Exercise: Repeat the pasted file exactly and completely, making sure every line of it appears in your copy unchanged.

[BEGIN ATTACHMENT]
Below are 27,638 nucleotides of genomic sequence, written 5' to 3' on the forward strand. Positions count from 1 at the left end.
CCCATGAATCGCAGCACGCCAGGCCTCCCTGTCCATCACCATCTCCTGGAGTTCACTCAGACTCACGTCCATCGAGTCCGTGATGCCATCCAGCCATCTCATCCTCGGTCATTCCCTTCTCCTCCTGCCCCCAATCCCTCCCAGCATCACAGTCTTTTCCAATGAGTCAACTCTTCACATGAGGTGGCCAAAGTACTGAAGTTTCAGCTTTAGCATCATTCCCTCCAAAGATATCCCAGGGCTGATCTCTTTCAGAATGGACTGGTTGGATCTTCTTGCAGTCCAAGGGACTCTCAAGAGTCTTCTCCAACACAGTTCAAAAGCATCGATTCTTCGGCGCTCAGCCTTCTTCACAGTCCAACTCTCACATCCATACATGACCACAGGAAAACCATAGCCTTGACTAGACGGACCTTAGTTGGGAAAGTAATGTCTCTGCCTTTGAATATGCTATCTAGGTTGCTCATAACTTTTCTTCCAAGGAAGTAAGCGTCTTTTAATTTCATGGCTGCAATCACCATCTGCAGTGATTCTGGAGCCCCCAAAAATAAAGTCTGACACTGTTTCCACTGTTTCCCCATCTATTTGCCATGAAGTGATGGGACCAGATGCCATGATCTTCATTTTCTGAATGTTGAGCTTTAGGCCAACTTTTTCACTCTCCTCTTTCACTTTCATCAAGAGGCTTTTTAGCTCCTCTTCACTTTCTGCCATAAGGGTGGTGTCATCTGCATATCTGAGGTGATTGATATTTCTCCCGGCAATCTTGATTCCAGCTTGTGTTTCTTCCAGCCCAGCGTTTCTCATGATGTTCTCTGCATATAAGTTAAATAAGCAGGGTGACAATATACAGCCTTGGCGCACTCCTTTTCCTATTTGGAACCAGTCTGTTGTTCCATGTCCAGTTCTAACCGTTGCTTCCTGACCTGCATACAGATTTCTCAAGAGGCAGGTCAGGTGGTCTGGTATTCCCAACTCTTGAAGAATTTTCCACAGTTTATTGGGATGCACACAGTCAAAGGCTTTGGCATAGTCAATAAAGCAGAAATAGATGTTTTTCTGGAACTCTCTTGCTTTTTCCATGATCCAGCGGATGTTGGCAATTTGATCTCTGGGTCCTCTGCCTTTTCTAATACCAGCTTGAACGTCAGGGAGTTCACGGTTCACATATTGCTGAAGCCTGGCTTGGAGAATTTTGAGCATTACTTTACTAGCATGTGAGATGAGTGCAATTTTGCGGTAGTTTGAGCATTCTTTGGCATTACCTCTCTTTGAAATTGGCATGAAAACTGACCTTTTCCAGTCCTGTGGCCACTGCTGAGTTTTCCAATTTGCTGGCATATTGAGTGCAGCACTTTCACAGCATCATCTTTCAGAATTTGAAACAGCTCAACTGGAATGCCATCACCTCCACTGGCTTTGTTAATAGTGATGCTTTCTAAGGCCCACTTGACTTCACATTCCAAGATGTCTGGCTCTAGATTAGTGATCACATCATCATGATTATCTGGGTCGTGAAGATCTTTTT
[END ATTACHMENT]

Below are 27,638 nucleotides of genomic sequence, written 5' to 3' on the forward strand. Positions count from 1 at the left end.
CCCATGAATCGCAGCACGCCAGGCCTCCCTGTCCATCACCATCTCCTGGAGTTCACTCAGACTCACGTCCATCGAGTCCGTGATGCCATCCAGCCATCTCATCCTCGGTCATTCCCTTCTCCTCCTGCCCCCAATCCCTCCCAGCATCACAGTCTTTTCCAATGAGTCAACTCTTCACATGAGGTGGCCAAAGTACTGAAGTTTCAGCTTTAGCATCATTCCCTCCAAAGATATCCCAGGGCTGATCTCTTTCAGAATGGACTGGTTGGATCTTCTTGCAGTCCAAGGGACTCTCAAGAGTCTTCTCCAACACAGTTCAAAAGCATCGATTCTTCGGCGCTCAGCCTTCTTCACAGTCCAACTCTCACATCCATACATGACCACAGGAAAACCATAGCCTTGACTAGACGGACCTTAGTTGGGAAAGTAATGTCTCTGCCTTTGAATATGCTATCTAGGTTGCTCATAACTTTTCTTCCAAGGAAGTAAGCGTCTTTTAATTTCATGGCTGCAATCACCATCTGCAGTGATTCTGGAGCCCCCAAAAATAAAGTCTGACACTGTTTCCACTGTTTCCCCATCTATTTGCCATGAAGTGATGGGACCAGATGCCATGATCTTCATTTTCTGAATGTTGAGCTTTAGGCCAACTTTTTCACTCTCCTCTTTCACTTTCATCAAGAGGCTTTTTAGCTCCTCTTCACTTTCTGCCATAAGGGTGGTGTCATCTGCATATCTGAGGTGATTGATATTTCTCCCGGCAATCTTGATTCCAGCTTGTGTTTCTTCCAGCCCAGCGTTTCTCATGATGTTCTCTGCATATAAGTTAAATAAGCAGGGTGACAATATACAGCCTTGGCGCACTCCTTTTCCTATTTGGAACCAGTCTGTTGTTCCATGTCCAGTTCTAACCGTTGCTTCCTGACCTGCATACAGATTTCTCAAGAGGCAGGTCAGGTGGTCTGGTATTCCCAACTCTTGAAGAATTTTCCACAGTTTATTGGGATGCACACAGTCAAAGGCTTTGGCATAGTCAATAAAGCAGAAATAGATGTTTTTCTGGAACTCTCTTGCTTTTTCCATGATCCAGCGGATGTTGGCAATTTGATCTCTGGGTCCTCTGCCTTTTCTAATACCAGCTTGAACGTCAGGGAGTTCACGGTTCACATATTGCTGAAGCCTGGCTTGGAGAATTTTGAGCATTACTTTACTAGCATGTGAGATGAGTGCAATTTTGCGGTAGTTTGAGCATTCTTTGGCATTACCTCTCTTTGAAATTGGCATGAAAACTGACCTTTTCCAGTCCTGTGGCCACTGCTGAGTTTTCCAATTTGCTGGCATATTGAGTGCAGCACTTTCACAGCATCATCTTTCAGAATTTGAAACAGCTCAACTGGAATGCCATCACCTCCACTGGCTTTGTTAATAGTGATGCTTTCTAAGGCCCACTTGACTTCACATTCCAAGATGTCTGGCTCTAGATTAGTGATCACATCATCATGATTATCTGGGTCGTGAAGATCTTTTT